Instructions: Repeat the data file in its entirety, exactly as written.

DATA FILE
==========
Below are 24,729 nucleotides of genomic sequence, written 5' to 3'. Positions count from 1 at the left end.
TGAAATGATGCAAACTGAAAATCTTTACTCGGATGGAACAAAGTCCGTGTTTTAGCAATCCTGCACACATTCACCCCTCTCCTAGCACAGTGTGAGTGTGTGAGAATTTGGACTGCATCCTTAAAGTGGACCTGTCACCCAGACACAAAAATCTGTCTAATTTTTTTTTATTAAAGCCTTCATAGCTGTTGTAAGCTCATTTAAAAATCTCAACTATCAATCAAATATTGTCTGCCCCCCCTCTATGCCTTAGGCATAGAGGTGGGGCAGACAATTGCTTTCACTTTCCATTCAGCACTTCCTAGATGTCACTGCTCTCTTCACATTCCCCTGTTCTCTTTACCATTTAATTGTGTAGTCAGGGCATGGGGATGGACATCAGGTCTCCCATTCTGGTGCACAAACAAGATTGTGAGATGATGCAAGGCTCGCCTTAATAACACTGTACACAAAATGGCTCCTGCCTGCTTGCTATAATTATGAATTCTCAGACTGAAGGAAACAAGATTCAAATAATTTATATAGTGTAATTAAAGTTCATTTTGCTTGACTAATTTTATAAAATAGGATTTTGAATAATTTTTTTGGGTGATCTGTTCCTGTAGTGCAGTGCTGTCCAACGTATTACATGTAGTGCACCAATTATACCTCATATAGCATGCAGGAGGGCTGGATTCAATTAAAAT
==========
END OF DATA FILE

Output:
Below are 24,729 nucleotides of genomic sequence, written 5' to 3'. Positions count from 1 at the left end.
TGAAATGATGCAAACTGAAAATCTTTACTCGGATGGAACAAAGTCCGTGTTTTAGCAATCCTGCACACATTCACCCCTCTCCTAGCACAGTGTGAGTGTGTGAGAATTTGGACTGCATCCTTAAAGTGGACCTGTCACCCAGACACAAAAATCTGTCTAATTTTTTTTTATTAAAGCCTTCATAGCTGTTGTAAGCTCATTTAAAAATCTCAACTATCAATCAAATATTGTCTGCCCCCCCTCTATGCCTTAGGCATAGAGGTGGGGCAGACAATTGCTTTCACTTTCCATTCAGCACTTCCTAGATGTCACTGCTCTCTTCACATTCCCCTGTTCTCTTTACCATTTAATTGTGTAGTCAGGGCATGGGGATGGACATCAGGTCTCCCATTCTGGTGCACAAACAAGATTGTGAGATGATGCAAGGCTCGCCTTAATAACACTGTACACAAAATGGCTCCTGCCTGCTTGCTATAATTATGAATTCTCAGACTGAAGGAAACAAGATTCAAATAATTTATATAGTGTAATTAAAGTTCATTTTGCTTGACTAATTTTATAAAATAGGATTTTGAATAATTTTTTTGGGTGATCTGTTCCTGTAGTGCAGTGCTGTCCAACGTATTACATGTAGTGCACCAATTATACCTCATATAGCATGCAGGAGGGCTGGATTCAATTAAAAT